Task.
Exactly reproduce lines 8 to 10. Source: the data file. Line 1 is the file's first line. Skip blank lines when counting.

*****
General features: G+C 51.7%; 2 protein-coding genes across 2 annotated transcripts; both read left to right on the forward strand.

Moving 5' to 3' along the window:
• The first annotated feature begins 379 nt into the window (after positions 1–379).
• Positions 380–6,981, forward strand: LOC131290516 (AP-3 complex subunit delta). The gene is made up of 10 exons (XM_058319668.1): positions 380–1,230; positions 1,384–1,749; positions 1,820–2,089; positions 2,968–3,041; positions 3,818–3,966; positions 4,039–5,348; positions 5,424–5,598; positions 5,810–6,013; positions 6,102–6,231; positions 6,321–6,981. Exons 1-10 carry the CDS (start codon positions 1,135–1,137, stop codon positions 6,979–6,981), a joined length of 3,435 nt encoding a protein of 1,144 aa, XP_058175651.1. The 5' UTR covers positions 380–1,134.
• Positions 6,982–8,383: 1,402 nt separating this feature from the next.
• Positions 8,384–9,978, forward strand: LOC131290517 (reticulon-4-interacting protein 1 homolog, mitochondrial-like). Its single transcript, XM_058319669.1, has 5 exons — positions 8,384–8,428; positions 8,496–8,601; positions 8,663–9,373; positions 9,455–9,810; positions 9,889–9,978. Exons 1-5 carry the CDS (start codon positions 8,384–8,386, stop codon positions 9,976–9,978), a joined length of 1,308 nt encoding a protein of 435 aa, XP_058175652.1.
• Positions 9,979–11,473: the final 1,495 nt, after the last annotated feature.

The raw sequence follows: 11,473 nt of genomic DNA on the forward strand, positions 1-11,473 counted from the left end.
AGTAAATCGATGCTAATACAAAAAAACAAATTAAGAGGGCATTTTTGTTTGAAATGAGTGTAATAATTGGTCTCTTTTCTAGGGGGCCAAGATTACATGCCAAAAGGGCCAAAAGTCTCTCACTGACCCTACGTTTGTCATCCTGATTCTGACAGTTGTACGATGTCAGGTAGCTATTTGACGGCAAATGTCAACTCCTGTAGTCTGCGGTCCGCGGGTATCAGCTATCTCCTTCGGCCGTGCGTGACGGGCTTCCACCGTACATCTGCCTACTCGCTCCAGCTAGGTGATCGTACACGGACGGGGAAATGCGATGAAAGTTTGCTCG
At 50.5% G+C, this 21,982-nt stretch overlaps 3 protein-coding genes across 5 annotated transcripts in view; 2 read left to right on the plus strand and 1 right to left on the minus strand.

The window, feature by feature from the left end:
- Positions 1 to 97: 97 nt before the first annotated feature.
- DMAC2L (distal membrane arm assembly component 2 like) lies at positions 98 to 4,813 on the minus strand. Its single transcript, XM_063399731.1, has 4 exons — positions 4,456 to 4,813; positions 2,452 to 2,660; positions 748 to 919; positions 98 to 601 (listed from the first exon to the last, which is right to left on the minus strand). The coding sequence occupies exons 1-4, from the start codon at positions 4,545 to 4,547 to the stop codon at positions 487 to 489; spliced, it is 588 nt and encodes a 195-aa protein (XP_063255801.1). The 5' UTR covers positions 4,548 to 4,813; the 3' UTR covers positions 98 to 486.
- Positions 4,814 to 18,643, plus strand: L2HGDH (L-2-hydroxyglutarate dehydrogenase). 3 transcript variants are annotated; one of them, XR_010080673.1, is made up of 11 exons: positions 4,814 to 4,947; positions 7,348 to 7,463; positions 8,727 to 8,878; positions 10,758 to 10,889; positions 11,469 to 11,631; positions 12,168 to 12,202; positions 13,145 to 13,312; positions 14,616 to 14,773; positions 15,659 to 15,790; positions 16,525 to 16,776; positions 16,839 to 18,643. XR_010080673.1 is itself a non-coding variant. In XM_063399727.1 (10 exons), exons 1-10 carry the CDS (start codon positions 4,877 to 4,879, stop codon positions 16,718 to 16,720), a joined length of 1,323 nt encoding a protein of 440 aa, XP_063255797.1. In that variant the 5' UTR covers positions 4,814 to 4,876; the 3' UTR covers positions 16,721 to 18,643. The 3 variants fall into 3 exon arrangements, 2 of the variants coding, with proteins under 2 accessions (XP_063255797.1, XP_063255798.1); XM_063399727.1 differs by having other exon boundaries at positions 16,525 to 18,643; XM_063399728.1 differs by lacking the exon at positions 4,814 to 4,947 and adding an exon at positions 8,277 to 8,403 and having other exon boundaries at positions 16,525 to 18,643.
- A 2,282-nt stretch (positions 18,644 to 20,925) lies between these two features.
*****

The raw sequence follows: 11,473 nt of genomic DNA on the forward strand, positions 1-11,473 counted from the left end.
AGTAAATCGATGCTAATACAAAAAAACAAATTAAGAGGGCATTTTTGTTTGAAATGAGTGTAATAATTGGTCTCTTTTCTAGGGGGCCAAGATTACATGCCAAAAGGGCCAAAAGTCTCTCACTGACCCTACGTTTGTCATCCTGATTCTGACAGTTGTACGATGTCAGGTAGCTATTTGACGGCAAATGTCAACTCCTGTAGTCTGCGGTCCGCGGGTATCAGCTATCTCCTTCGGCCGTGCGTGACGGGCTTCCACCGTACATCTGCCTACTCGCTCCAGCTAGGTGATCGTACACGGACGGGGAAATGCGATGAAAGTTTGCTCG
At 50.5% G+C, this 21,982-nt stretch overlaps 3 protein-coding genes across 5 annotated transcripts in view; 2 read left to right on the plus strand and 1 right to left on the minus strand.